Considering that WPA2 AES is a standard security system now, all wireless networks are compatible with it. Moreover, WPA3 is already here and ready to replace WPA2. It’s important to note that WI-FI Alliance has already announced its next-generation wireless network security standard which aims to solve open Wi-Fi networks’ security issues.

B) Pay Attention to The Location of Your Router:

It may sound odd, but the location of your router can impact your home network’s security. It’s advisable to put your wireless router in the middle of your house. It will restrict the wireless signal range of your router within your home as much as possible. Consequently, it cannot be easily intercepted by malicious persons. For the same reason, you should not place your wireless router close to a window, as there’s nothing to block the signal going outside your home. Another benefit is that centrally located router can ensure equal access to the internet to all the rooms in your home.

C) Turn Off the DHCP Functionality on The Router:

One of the best practices in enhancing the network security is to turn off the Dynamic Host Configuration Protocol (DHCP) server in your router. It is there to dynamically assign IP address and other network configuration parameters to each device on a network. Instead of that, you should prefer static address and then enter your network settings. What it means is you can assign an IP address to the device that is suitable to your router.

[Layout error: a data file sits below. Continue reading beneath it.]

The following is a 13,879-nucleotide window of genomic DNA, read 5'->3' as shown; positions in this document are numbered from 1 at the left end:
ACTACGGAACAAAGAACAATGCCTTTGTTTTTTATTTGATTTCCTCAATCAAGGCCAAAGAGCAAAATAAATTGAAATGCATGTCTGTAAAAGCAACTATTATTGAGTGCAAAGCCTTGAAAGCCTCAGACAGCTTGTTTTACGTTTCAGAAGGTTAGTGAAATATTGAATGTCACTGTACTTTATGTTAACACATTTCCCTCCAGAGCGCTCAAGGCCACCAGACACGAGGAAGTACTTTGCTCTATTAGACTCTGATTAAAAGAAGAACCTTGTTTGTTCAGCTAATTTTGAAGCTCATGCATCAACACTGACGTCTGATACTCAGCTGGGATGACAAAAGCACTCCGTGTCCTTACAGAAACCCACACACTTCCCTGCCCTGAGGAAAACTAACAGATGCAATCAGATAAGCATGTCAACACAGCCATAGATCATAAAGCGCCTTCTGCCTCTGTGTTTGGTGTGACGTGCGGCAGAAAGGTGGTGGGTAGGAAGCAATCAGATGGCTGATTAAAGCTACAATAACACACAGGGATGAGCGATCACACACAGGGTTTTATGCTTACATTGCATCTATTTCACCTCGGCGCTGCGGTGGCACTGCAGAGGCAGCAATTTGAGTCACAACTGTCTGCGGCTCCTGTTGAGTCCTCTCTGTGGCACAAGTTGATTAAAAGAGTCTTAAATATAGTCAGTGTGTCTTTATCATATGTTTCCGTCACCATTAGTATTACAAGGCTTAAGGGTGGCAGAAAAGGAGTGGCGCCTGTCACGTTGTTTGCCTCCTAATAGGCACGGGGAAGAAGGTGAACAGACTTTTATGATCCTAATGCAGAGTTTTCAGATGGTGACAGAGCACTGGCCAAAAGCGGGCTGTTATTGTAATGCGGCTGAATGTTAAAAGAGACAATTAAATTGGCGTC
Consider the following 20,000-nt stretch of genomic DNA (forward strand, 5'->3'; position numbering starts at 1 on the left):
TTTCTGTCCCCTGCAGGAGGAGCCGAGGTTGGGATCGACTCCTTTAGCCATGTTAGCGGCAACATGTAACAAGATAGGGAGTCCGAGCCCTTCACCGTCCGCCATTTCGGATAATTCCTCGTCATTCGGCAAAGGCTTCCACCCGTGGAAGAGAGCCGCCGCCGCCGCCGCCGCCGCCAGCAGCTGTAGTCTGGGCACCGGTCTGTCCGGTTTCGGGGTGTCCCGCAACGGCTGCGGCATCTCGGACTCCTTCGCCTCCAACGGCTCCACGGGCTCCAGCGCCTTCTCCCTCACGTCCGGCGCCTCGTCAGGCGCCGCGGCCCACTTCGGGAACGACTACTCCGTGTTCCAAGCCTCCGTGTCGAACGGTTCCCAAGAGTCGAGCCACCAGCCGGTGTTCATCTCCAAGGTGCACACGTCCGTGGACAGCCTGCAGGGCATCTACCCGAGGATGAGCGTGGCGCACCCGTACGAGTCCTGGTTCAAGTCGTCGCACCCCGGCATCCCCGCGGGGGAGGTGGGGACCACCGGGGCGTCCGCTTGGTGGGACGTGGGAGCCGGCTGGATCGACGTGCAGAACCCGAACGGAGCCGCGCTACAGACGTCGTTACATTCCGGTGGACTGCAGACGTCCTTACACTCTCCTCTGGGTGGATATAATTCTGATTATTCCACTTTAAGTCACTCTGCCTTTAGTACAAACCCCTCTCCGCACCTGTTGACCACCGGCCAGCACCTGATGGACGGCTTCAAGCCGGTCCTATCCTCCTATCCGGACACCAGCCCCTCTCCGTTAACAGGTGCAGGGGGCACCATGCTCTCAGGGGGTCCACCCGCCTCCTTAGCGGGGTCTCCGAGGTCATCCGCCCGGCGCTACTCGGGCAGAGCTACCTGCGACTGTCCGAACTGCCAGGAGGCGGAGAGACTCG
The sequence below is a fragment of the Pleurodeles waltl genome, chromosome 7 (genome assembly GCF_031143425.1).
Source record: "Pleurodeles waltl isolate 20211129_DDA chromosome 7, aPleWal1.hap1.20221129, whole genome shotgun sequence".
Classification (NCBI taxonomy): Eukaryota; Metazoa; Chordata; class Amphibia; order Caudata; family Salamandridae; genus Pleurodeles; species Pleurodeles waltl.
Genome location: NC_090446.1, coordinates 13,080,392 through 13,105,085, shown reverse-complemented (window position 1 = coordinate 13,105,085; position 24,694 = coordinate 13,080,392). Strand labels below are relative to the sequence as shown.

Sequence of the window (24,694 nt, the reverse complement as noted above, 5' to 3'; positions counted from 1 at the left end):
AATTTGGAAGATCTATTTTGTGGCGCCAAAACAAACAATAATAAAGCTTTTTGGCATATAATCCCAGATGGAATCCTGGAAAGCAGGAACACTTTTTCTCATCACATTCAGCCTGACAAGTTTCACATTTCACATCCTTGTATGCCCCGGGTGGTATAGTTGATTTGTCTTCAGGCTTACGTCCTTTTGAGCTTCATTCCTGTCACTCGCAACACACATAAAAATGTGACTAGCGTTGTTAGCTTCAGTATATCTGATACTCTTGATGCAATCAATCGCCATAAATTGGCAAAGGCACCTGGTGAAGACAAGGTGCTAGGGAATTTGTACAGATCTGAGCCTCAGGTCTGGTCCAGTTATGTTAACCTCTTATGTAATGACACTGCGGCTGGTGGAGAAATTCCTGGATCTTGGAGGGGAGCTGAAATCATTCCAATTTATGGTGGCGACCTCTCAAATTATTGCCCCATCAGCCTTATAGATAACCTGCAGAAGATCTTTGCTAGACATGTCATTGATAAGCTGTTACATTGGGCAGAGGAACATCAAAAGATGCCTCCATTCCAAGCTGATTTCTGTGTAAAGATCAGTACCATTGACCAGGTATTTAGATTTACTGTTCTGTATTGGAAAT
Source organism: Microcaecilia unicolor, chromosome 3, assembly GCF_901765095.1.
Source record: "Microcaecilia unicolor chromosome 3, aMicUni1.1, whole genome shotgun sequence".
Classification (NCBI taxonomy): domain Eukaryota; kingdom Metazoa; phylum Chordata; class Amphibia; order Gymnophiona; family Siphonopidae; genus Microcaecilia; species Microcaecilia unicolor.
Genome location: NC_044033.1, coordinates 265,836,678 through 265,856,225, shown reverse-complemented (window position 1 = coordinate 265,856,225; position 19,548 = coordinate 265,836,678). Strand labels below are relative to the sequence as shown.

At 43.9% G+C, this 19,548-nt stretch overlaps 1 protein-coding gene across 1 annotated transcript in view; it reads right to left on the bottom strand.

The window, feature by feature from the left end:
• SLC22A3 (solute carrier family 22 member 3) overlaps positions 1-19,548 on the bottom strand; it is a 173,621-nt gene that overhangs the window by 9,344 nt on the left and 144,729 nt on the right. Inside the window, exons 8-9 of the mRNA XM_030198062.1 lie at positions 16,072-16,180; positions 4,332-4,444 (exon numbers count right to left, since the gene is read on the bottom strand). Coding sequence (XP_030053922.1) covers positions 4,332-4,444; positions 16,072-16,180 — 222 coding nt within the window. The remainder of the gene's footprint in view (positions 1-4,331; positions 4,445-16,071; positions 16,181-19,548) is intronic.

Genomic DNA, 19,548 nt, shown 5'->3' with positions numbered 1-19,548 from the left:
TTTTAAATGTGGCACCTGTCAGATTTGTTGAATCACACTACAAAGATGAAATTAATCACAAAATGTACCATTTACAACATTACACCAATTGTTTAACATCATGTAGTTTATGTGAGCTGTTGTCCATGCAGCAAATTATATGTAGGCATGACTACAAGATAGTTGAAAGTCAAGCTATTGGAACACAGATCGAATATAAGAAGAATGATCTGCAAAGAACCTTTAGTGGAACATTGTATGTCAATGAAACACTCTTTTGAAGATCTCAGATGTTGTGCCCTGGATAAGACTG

D) Deactivate Remote Access:

Though most routers allow you to access their interface only from a connected device, some of them allow access from remote systems too. After turning off the remote access, unwanted users cannot access your router’s privacy settings. Search for Remote access or Remote Administration.

E) Fire Up Your Firewall:

Firewalls aren’t made exclusively for softwares. They come in a hardware variety too. Though the hardware firewall performs the same function as a software one, it comes with an extra layer of security. Good wireless routers generally come with a built-in firewall that can secure your network from potential cyber-attacks. If your router doesn’t have a built-in firewall, it’s high time to install a good firewall device to your router.

In A Nutshell:

If your wi-fi data gets hijacked, then it doesn’t matter how strong your password is and how updated your software is. That’s why it’s so important to secure it from threats. But realistically speaking, the danger of cyber-attacks cannot be completely nullified, it can only be mitigated. The only way to do so is to leave no stone unturned in enhancing the protection for the devices most frequently connected to your home network. It can be achieved by using updated antivirus programs and traffic filtering software, applying the latest security patches and multiple security layers. Most importantly, you must have a constant vigil over it!

The US government, in collaboration with industry, is observing National Cyber Security Awareness Month in October. Each week of the month has a different theme. This is the first blog post in the series of four.

Subscribe now for valuable insights!